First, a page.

Wednesday, September 22, 2004

russ, 1922-2004

Due, it's claimed, to a battle with peneumonia, Russ Meyer has died. I'm waiting for the auteuristical R.I.P.s to crop up, but luckily Roger Ebert, who wrote three of his nudie-pics (as well as the aborted Sex Pistols movie, Who Killed Bambi?), already churned out one.

Meyer is often neglected by some hardcore film geeks, basically for puritanical reasons. But he was essentially the Eisenstein of softcore pornography, with a satirical wit to match. Beyond the Valley of the Dolls is very close to the apocalypse, and so subtle in its campiness that its laughs are often mistakenly interpreted as unintentional; Vixen is sly enough to make the buxom Erica Gavin (who so is an excellent actress) a foul-mouthed racist; Mudhoney builds to a mixed-feelings near-hanging; and Faster, Pussycat! Kill! Kill! needs no further words. Apart from being one of the most quotable of filmmakers ("You're a groovy boy. I'd like to strap you on sometime"), his editing was one of a kind -- a carefully-selected barrage of images that regularly topped the work of his more respectable counterparts. Can't wait for the networks to pop out in-memorium montages...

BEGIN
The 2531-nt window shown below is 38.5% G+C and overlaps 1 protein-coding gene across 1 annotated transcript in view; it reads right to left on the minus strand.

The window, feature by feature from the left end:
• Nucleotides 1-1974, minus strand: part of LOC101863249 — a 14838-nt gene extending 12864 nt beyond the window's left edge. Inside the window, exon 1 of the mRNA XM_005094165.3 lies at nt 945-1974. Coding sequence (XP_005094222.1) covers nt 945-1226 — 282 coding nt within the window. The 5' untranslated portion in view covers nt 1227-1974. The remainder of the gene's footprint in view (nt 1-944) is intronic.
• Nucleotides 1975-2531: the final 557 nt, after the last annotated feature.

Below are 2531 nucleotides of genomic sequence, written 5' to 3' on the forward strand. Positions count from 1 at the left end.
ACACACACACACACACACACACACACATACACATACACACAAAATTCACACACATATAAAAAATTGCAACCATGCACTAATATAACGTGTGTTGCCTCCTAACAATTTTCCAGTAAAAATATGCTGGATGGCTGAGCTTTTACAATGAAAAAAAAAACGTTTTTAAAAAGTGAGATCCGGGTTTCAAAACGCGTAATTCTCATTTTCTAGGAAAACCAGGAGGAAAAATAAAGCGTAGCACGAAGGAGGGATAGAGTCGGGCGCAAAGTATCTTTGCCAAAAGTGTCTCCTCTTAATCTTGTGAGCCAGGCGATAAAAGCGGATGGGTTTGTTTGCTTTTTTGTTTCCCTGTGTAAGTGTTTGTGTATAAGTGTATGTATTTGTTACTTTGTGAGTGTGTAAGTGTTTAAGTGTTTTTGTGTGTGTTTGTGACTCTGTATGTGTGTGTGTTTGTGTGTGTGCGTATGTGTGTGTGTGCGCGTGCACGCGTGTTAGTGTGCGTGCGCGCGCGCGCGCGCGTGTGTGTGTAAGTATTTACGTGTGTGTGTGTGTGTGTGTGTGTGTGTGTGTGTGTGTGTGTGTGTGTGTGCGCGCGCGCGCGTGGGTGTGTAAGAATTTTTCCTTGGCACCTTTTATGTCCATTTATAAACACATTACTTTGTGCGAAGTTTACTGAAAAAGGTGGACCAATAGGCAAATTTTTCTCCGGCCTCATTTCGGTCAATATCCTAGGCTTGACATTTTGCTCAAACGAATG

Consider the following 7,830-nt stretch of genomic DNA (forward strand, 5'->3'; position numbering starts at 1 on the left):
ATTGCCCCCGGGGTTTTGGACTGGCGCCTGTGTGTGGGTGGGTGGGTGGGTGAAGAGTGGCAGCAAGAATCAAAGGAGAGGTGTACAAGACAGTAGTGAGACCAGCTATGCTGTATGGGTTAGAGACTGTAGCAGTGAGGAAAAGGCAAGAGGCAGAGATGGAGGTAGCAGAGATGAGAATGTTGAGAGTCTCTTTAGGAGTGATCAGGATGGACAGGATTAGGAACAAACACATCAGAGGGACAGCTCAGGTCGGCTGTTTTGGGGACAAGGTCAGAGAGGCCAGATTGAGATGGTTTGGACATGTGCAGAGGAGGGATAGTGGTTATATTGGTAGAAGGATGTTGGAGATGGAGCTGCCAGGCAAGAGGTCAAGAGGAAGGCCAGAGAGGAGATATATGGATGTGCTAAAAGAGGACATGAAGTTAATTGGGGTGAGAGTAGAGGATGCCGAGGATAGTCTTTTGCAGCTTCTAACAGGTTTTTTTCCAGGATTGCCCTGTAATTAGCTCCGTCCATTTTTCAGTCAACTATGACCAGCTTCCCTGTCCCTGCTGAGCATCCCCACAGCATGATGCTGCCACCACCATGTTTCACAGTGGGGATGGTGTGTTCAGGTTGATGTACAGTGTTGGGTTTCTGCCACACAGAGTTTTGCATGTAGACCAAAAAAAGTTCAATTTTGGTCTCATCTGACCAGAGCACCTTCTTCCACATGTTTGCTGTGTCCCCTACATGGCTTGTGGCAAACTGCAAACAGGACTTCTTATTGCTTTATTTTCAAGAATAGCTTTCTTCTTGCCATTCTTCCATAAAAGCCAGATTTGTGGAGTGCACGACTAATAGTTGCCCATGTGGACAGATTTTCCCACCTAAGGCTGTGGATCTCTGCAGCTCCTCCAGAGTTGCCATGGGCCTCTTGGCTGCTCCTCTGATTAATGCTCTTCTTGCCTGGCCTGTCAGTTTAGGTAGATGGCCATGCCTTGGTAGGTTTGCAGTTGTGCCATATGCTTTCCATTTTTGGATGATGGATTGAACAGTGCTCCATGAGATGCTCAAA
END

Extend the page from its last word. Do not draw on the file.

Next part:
*In today's Weekly:
* An A-list on the local indie Conspiracized, over which I had mixed feelings.
* Two reviews, one of Wimbledon and an admittedly overly-anctious one of the Shawshank Redemption re-issue. (The last line sounded like a good idea at the time.)
* And Rep.

Tuesday, September 21, 2004

who wants to see me make a public ass of myself?

Tonight, those in the Philadelphia area have the rare distinction of seeing me try to do a public reading, mangling over long sentences and cumbersome word clusters. Entitled Lit & Whimsy, this new reading series is an off-shoot of the Philly Weekly, with the idea being that it'll make public readings chic in this one-horse town.

The first night's theme is, appropriately, movies. Along with myself (I'll be relaying the disaster that was a four-year-old film set I was on), there's fellow film critic Dan Buskirk talking about grind house movie theaters, gossip columnist Jessica Pressler talking It's a Wonderful Life, Erik Bader's "How Rushmore Destroyed My Life," and others. Doree Shafrir, our A&E editor, will host and talk up Heathers.

Time: 7pm to 9pm.
Place: Tritone, 1508 South St.
Price: None. Booze not on the house.

Wednesday, September 15, 2004

the noise of carpet

The Weekly! Today! Here's my junk:
* Today's the Annual Fall Guide and my feeble contribution to it is this round-up of recent and future DVDs. Of my choice, naturally, though since it was written a couple weeks ago, it's already gone out-of-date. I already know that the "director's cut" of THX 1138 isn't a complete wash (even if you should just watch the original), for instance, and Short Cuts is now definitely coming out in November.